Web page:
- Egyptian NGOs are currently being targeted by Nile Phish, a large-scale phishing campaign.
- Almost all of the targets we identified are also implicated in Case 173, a sprawling legal case brought by the Egyptian government against NGOs, which has been referred to as an “unprecedented crackdown” on Egypt’s civil society.
- Nile Phish operators demonstrate an intimate knowledge of Egyptian NGOs, and are able to roll out phishing attacks within hours of government actions, such as arrests.
This report describes Nile Phish, an ongoing and extensive phishing campaign against Egyptian civil society. In recent years, Egypt has witnessed what is widely described as an “unprecedented crackdown,” on both civil society and dissent. Amidst this backdrop, in late November 2016 Citizen Lab began investigating phishing attempts on staff at the Egyptian Initiative for Personal Rights (EIPR), an Egyptian organization working on research, advocacy and legal engagement to support basic freedoms and rights.
With the collaboration and assistance of EIPR, our investigation expanded to include seven Egyptian NGOs targeted by Nile Phish. These seven organizations work on a variety of human rights issues, including political freedoms, gender issues, and freedom of speech. We also identified individual targets, including Egyptian lawyers, journalists, and independent activists.
With only a handful of exceptions, Nile Phish targets are implicated in Case 173, a legal case brought against NGOs by the Egyptian government over issues of foreign funding. The phishing campaign also coincides with renewed pressure on these organizations and their staff by the Egyptian government, in the context of Case 173, including asset freezes, travel bans, forced closures, and arrests.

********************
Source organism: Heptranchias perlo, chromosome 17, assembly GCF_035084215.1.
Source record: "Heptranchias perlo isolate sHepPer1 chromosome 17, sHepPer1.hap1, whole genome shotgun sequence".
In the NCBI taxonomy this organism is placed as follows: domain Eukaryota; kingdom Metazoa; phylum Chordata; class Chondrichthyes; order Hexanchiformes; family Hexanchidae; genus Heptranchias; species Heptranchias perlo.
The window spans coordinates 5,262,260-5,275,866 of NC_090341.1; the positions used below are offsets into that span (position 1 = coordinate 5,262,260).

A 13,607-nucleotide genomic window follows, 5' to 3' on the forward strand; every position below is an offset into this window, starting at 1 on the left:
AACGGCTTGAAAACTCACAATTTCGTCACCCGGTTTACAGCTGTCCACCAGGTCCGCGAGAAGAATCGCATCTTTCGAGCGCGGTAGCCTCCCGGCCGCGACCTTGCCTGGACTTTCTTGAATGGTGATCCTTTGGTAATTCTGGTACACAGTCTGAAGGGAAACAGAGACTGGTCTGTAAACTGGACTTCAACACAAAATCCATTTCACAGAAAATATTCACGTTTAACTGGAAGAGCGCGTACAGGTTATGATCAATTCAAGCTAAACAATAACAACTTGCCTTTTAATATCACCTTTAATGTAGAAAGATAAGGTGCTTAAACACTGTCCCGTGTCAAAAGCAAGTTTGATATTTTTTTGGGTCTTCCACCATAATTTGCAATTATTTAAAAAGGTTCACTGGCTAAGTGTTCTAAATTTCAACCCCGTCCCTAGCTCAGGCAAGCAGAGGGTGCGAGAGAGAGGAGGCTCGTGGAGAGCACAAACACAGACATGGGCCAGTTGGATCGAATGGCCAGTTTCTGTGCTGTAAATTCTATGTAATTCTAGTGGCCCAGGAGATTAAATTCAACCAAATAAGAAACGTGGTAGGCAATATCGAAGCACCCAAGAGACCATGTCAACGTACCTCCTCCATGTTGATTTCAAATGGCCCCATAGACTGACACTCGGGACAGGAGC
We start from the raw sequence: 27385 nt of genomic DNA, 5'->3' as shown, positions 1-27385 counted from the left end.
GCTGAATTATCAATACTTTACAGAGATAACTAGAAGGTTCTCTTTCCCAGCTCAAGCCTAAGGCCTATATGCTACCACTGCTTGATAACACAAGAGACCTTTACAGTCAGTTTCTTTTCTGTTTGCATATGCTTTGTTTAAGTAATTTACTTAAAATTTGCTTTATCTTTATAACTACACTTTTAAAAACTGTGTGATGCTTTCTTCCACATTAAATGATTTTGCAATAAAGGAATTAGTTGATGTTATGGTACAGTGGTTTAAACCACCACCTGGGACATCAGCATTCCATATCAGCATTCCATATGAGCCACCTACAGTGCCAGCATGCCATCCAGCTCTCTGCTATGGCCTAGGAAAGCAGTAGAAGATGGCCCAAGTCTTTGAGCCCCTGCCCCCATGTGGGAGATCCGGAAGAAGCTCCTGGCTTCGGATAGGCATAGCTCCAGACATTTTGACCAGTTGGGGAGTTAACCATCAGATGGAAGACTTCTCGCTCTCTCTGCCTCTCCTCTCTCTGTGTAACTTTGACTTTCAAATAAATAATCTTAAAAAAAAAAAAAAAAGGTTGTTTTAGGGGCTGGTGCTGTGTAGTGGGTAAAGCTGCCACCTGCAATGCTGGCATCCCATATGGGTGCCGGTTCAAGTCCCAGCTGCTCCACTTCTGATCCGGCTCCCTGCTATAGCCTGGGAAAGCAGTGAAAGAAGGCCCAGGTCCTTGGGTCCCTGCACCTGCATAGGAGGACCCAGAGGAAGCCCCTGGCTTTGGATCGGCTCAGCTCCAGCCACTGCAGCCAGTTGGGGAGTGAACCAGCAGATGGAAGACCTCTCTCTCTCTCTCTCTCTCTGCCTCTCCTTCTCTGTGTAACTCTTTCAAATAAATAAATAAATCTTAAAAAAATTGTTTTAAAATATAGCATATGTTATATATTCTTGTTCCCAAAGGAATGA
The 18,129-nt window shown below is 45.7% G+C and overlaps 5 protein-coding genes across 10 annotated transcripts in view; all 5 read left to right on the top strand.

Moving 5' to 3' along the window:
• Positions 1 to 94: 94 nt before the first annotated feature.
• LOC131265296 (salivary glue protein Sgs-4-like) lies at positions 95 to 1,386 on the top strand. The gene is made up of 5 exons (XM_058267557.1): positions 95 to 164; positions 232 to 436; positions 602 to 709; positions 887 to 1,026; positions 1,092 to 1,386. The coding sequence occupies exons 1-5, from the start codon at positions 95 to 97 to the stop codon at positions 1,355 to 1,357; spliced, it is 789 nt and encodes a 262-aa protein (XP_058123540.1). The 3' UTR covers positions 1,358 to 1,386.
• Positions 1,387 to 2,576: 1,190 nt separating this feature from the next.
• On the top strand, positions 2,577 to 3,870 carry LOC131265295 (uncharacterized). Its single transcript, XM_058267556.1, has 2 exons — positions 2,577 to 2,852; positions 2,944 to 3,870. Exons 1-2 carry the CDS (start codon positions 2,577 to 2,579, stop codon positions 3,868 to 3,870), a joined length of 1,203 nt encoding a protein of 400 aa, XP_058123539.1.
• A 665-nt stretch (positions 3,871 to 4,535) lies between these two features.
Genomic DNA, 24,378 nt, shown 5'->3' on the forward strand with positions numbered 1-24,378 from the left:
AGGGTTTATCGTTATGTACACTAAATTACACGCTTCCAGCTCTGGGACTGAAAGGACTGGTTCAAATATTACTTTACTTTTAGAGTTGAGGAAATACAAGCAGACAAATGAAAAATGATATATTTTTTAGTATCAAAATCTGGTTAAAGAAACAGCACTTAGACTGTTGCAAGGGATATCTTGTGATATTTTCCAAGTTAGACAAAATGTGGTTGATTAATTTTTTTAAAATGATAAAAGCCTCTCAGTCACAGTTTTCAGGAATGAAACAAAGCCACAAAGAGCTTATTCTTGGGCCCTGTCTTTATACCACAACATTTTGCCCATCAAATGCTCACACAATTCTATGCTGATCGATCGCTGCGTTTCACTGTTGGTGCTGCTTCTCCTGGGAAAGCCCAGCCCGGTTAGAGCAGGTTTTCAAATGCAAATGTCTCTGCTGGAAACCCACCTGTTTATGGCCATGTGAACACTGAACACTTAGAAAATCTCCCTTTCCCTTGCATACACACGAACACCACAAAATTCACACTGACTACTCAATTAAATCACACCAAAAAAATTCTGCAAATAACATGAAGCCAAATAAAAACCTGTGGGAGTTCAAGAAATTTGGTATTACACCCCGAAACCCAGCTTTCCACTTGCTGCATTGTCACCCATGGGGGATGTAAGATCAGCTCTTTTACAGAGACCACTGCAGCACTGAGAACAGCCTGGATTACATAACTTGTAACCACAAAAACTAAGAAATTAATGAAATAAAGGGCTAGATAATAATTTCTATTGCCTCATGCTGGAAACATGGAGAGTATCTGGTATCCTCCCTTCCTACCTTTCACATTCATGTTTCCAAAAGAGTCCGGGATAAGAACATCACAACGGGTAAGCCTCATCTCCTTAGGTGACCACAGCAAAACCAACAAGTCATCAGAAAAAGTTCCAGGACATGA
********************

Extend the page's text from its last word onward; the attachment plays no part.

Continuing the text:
Our collaborative investigation has documented at least 92 messages sent by Nile Phish, many highly personalized, and sent as recently as January 31st, 2017. The phishing campaign has included at least two phases, each with distinct phishing tactics and domains. Efforts seem to have been made to compartmentalize the infrastructure for each phase, but a technical error allowed us to link the servers and conclude that the two phases were part of a single campaign.
Nile Phish’s sponsor clearly has a strong interest in the activities of Egyptian NGOs, specifically those charged by the Egyptian government in Case 173. The Nile Phish operator shows intimate familiarity with the targeted NGOs activities, the concerns of their staff, and an ability to quickly phish on the heels of action by the Egyptian government. For example, we observed phishing against the colleagues of prominent Egyptian lawyer Azza Soliman, within hours of her arrest in December 2016. The phishing claimed to be a copy of her arrest warrant.
We are not in a position in this report to conclusively attribute Nile Phish to a particular sponsor. However, the scale of the campaign and its persistence, within the context of other legal pressures and harassment, compound the extremely difficult situation faced by NGOs in Egypt.